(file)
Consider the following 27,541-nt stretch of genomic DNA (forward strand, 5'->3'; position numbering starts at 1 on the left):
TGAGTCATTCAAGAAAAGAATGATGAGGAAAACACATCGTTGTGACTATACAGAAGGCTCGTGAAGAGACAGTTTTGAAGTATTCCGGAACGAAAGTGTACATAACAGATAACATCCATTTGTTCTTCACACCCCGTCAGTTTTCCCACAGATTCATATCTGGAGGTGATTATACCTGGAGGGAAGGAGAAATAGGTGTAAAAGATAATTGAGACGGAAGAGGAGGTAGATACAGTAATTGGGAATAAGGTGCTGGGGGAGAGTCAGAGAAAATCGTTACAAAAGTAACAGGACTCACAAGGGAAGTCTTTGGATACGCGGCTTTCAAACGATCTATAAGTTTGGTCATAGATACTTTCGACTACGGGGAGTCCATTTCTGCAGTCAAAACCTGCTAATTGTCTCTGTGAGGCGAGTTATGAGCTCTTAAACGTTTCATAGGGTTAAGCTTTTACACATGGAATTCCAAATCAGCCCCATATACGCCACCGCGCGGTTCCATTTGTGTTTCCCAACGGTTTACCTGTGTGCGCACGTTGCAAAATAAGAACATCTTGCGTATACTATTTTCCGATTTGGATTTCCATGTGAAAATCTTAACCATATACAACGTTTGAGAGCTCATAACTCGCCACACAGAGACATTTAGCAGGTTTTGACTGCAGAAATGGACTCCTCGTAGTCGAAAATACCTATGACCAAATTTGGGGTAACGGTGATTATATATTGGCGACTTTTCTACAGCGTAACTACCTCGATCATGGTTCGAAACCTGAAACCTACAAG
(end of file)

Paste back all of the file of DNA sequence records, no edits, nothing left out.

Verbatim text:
Consider the following 27,541-nt stretch of genomic DNA (forward strand, 5'->3'; position numbering starts at 1 on the left):
TGAGTCATTCAAGAAAAGAATGATGAGGAAAACACATCGTTGTGACTATACAGAAGGCTCGTGAAGAGACAGTTTTGAAGTATTCCGGAACGAAAGTGTACATAACAGATAACATCCATTTGTTCTTCACACCCCGTCAGTTTTCCCACAGATTCATATCTGGAGGTGATTATACCTGGAGGGAAGGAGAAATAGGTGTAAAAGATAATTGAGACGGAAGAGGAGGTAGATACAGTAATTGGGAATAAGGTGCTGGGGGAGAGTCAGAGAAAATCGTTACAAAAGTAACAGGACTCACAAGGGAAGTCTTTGGATACGCGGCTTTCAAACGATCTATAAGTTTGGTCATAGATACTTTCGACTACGGGGAGTCCATTTCTGCAGTCAAAACCTGCTAATTGTCTCTGTGAGGCGAGTTATGAGCTCTTAAACGTTTCATAGGGTTAAGCTTTTACACATGGAATTCCAAATCAGCCCCATATACGCCACCGCGCGGTTCCATTTGTGTTTCCCAACGGTTTACCTGTGTGCGCACGTTGCAAAATAAGAACATCTTGCGTATACTATTTTCCGATTTGGATTTCCATGTGAAAATCTTAACCATATACAACGTTTGAGAGCTCATAACTCGCCACACAGAGACATTTAGCAGGTTTTGACTGCAGAAATGGACTCCTCGTAGTCGAAAATACCTATGACCAAATTTGGGGTAACGGTGATTATATATTGGCGACTTTTCTACAGCGTAACTACCTCGATCATGGTTCGAAACCTGAAACCTACAAG